Headaches are a familiar feeling for almost everyone. Often, it stems from fatigue, stress, dehydration, or caffeine withdrawal. A reported 90% of men and 95% of women will have at least one head pain in a year’s time. Believe it or not, there are approximately 300 types of headaches. Based on the location of your headache, you can narrow down which type of head pain you’re experiencing.
Below, we’ll discuss the different areas of your head that can hurt for some of the most common headache types. Different headaches can affect similar areas. While this isn’t a foolproof method of figuring out, it can help in determining the cause of your pain. And, for those looking for a natural, effective way to care for many types of headaches and migraines, be sure to read through to the end.
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Migraines cause moderate to severe throbbing or pulsating pain. This pain is often felt on one side of the head, affecting the temple, eye, and back of the head on that side. For some people, this pain may be felt on both sides of the head.
Other than the location of the pain, other clues that you might be having a migraine episode are nausea, vomiting, and vision changes (aura). Migraines can be mistaken for a sinus headache or infection since pain can be felt in the face, across the forehead, and over the bridge of your nose where your sinus cavities are located.
Sinus headaches are often caused by inflammation of the sinuses due to viral or bacterial infection. They create a constant, deep pressure around the cheekbones, across the bridge of the nose, and in the forehead. The pain of a sinus head pain may come along with a runny nose, stuffy nose, clogged ears, and fever. Quick movements of the head will often make a sinus headache worse.
Cluster headaches are one of the most painful types of head pain. The pain will come on suddenly on one side of the head and face. Excruciating pain behind one eye, tearing of the eye, and a runny nose are all indicators of a cluster headache.
Approximately 80% of cluster head pain sufferers are men in the 20-50-year-old age range. Clusters of attacks often develop during sleep and can occur daily for weeks or even months. Episodes will last for several hours. Risk factors include excessive use of tobacco and alcohol.
For heavy coffee drinkers or those who are more sensitive to caffeine, if you stop suddenly, you may be susceptible to developing a caffeine withdrawal head pain. If you have a throbbing headache behind the eye or at the front of your head
Tension headaches, usually brought on by fatigue or stress, can feel like a hat that fits too tightly. Muscle contractions along with dilation of blood vessels in the scalp cause pressure on both sides of the head, across the forehead, around the back of the head, in the scalp, and in back of the neck. Arthritis in the neck may also be a culprit. Tension headaches can range from mild to severe but typically aren’t debilitating.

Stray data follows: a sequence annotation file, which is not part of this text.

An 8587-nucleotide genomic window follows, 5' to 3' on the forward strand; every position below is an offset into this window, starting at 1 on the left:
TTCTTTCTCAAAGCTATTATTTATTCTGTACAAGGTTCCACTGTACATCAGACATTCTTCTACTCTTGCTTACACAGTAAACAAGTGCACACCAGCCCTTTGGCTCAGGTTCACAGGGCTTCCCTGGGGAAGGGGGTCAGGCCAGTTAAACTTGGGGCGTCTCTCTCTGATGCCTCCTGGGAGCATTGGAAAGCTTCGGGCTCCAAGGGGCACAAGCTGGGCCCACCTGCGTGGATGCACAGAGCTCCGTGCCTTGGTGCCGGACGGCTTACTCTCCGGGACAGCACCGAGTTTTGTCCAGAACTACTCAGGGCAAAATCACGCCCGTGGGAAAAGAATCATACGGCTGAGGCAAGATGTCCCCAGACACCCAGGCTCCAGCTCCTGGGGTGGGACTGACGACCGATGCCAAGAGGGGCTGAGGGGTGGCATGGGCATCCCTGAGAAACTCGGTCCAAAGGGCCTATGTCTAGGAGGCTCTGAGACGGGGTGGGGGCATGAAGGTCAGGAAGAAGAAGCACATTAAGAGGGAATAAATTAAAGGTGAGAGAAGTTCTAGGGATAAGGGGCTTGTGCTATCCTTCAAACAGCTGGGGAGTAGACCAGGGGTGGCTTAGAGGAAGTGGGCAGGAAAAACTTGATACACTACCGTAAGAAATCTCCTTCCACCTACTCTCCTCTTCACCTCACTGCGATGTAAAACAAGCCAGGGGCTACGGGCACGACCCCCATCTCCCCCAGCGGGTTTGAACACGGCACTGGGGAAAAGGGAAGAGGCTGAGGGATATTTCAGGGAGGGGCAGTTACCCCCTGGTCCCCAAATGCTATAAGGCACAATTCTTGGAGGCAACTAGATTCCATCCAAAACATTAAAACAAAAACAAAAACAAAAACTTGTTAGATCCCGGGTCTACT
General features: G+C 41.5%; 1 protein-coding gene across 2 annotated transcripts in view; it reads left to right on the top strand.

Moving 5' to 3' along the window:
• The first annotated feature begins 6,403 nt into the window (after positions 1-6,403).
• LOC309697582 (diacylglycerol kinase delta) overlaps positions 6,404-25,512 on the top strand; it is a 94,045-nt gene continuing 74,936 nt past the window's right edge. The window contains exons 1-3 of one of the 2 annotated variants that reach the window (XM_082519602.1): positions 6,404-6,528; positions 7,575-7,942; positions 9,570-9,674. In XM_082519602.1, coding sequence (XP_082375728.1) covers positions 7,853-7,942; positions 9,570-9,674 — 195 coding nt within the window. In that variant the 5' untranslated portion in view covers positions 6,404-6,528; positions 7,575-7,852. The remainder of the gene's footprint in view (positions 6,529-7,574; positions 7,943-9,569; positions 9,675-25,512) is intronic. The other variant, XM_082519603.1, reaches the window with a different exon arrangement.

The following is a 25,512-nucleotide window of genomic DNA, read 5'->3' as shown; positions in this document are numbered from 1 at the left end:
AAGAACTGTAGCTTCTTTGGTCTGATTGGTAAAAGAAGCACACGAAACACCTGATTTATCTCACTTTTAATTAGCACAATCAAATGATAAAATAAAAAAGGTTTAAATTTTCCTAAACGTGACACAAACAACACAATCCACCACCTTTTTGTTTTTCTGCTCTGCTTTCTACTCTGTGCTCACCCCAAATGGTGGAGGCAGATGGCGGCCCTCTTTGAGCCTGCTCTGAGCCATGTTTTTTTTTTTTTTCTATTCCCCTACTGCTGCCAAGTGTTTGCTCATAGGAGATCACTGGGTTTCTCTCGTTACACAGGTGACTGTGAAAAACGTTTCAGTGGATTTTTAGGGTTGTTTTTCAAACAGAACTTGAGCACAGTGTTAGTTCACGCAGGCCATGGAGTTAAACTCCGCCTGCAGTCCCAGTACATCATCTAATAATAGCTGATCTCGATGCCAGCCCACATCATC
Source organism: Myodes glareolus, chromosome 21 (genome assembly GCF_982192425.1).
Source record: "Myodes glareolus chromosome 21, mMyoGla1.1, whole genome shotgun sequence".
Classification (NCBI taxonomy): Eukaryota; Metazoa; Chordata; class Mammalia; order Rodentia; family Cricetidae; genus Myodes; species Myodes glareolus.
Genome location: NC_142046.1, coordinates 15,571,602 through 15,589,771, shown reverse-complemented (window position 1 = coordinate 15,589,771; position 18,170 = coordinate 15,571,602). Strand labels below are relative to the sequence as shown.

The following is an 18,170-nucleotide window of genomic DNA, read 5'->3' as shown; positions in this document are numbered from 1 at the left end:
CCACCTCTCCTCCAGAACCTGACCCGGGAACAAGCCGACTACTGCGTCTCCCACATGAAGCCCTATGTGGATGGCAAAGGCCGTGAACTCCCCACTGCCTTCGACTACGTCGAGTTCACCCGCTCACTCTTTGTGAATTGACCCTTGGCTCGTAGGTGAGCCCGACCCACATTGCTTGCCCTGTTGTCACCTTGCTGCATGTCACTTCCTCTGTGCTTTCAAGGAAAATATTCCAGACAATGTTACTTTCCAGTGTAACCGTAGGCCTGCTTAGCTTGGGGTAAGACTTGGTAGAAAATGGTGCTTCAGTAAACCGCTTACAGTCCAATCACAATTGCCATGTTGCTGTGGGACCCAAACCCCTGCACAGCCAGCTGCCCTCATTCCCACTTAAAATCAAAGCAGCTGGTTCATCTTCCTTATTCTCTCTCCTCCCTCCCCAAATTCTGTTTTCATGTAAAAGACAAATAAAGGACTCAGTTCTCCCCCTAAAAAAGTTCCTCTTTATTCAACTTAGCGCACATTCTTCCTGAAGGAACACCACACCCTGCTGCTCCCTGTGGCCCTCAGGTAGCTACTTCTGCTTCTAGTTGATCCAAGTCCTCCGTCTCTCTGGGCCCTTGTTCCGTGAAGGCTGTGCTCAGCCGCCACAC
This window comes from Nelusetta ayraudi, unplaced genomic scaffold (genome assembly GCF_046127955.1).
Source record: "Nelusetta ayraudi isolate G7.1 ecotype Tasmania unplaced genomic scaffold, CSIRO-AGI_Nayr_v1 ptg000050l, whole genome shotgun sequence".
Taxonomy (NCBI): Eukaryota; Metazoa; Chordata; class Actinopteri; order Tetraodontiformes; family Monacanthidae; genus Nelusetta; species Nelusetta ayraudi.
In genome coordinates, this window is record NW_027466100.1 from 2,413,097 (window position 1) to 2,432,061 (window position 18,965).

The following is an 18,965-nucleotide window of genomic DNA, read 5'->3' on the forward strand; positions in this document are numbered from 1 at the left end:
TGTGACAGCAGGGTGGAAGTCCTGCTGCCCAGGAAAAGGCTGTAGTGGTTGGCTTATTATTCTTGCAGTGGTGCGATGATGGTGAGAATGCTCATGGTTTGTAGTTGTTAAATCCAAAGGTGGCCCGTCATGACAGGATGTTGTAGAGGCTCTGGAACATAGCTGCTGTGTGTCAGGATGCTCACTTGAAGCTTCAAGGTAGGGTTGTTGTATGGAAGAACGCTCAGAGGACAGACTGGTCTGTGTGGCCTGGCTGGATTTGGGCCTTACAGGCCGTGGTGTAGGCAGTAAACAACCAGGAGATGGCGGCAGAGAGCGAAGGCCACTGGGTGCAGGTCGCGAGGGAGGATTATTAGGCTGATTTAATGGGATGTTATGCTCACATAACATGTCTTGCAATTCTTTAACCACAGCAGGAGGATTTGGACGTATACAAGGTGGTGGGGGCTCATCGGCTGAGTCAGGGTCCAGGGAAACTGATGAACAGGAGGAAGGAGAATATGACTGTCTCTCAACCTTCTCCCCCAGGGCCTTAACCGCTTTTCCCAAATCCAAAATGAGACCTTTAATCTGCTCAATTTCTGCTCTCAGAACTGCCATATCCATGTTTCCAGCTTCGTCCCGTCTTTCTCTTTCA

If you have neck stiffness, pain on one side of the face or head, pain around the eyes, and neck pain that radiates into the shoulder and arm, you may be having a cervicogenic headache. The word “cervicogenic” translates into “generated by the neck,” so factors that contribute to this head pain type include misalignment of cervical (neck) vertebrae, neck injury, and osteoarthritis of the joints of the spine in the neck.
Jaw pain that comes from the TMJ (temporomandibular joint) can produce similar symptoms to a tension headache. If you’re experiencing a head pain around the temples, on the side of the face, and around your jaw joint, you might have TMJ dysfunction. Other clues that might be indicative of a jaw problem are earaches, pain when opening or closing the jaw, clicking or popping of the jaw, and clenching/grinding.
When it comes to caring for headaches and migraines, part of your plan should address the area where your head and neck meet. This junction, formed by the atlas (C1) vertebra, is vital to your body’s ability to self-regulate. Head pains and migraines can have several contributing factors that add up to the end result of head pain, including neurological and vascular components. An atlas misalignment, whether caused by head/neck injury or wear and tear that occurs over time, can begin to negatively impact three main areas that can be a player in the development of a head pain or migraine:
Upper cervical chiropractic care can stand to help with migraines and headaches by restoring the normal atlas alignment and the proper relationship of the head and neck. Upper cervical chiropractors are trained to analyze and correct misalignment in this delicate area of the spine. The method they employ is gentle and precise. Many migraine and headache sufferers have seen remarkable results under this care. As a result, patients see significant reduction or even a complete resolution of their chronic symptoms. If you’d like to learn more about upper cervical care, how it’s unique, and how it may help you find natural relief from your head pains or migraines, reach out to an upper cervical chiropractor in your area to schedule a consultation.
The content and materials provided in this web site are for informational and educational purposes only and are not intended to supplement or comprise a medical diagnosis or other professional opinion, or to be used in lieu of a consultation with a physician or competent health care professional for medical diagnosis and/or treatment. All content and materials including research papers, case studies and testimonials summarizing patients' responses to care are intended for educational purposes only and do not imply a guarantee of benefit. Individual results may vary, depending upon several factors including age of the patient, severity of the condition, severity of the spinal injury, and duration of time the condition has been present.